The Browser Economy
with link to Basic Income Study & app download
An effective state is fundamental to the operation of free markets, as essential as their ready and willing buyers and sellers. More than a necessary expense, the state is an integral institution of an economy’s capital and like all capital must be adequately maintained for the efficient provision of final goods and services. The question for anyone with an interest in policy effectiveness in such provision is simple; along the spectrum of possible governmental scope of operations, from basic policing to provision of infrastructure, to a comprehensive safety net, to public ownership of components of the productive apparatus, where should we place our policy target? We take it for granted that any implemented policy should be amended or discarded, if deemed ineffective. We feel some urgency in the determination of this target, given the recent global recession with its anemic recovery. We use the myth of a pre-market Browser Economy to elucidate the oft-unrecognized disparate nature of utility and value in current economic thinking.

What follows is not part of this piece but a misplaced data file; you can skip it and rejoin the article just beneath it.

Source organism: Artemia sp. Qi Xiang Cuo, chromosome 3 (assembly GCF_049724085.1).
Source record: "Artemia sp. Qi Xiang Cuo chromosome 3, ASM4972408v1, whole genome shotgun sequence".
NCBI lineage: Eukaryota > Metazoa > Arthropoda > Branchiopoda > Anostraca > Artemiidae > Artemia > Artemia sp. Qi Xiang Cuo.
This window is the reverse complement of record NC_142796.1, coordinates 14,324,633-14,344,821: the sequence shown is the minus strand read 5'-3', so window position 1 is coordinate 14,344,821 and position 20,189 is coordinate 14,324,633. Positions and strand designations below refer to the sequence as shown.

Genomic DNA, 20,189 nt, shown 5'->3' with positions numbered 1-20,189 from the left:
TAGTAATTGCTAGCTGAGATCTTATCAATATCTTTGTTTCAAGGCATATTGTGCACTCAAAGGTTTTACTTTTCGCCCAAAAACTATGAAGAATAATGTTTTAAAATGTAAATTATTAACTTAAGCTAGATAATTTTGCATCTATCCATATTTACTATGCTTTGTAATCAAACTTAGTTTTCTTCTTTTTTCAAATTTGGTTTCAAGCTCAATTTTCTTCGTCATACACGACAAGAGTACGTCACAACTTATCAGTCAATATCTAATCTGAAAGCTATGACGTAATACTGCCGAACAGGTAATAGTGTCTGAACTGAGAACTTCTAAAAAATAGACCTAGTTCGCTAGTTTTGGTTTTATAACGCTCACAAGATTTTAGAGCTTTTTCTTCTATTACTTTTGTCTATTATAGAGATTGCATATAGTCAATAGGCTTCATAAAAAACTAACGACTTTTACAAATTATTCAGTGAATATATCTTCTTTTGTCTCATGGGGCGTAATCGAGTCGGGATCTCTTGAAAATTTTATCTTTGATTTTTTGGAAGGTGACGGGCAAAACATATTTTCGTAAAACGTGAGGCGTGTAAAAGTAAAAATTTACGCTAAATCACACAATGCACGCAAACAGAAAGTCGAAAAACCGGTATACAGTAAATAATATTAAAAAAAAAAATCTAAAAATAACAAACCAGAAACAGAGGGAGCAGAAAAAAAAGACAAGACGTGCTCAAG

It is the premise of this piece that the principal goal of policy in a modern economy must be to insure “life, liberty, and the pursuit of happiness” for its citizenry and welcome guests. It need not attempt to guarantee that happiness, in fact it cannot, but it should not allow that pursuit by one club to impede the pursuit by others. In a market economy in which virtually every good or service consumed in the satisfaction of this goal involves a monetary exchange and in which the pursuit of this goal by some private parties results over short time horizons in an upheaval of production, trade, and employment that for many is the only access to money for such exchange, maintenance of the necessary liquidity cannot be assured by private funding and is the ultimate responsibility of the public sector. In fact, it is the responsibility of Congress alone according to the Constitution to “coin Money,” and “regulate the Value thereof”, though the general consensus has permitted the creation of money through the issuance of private banking debt since well before that document’s creation.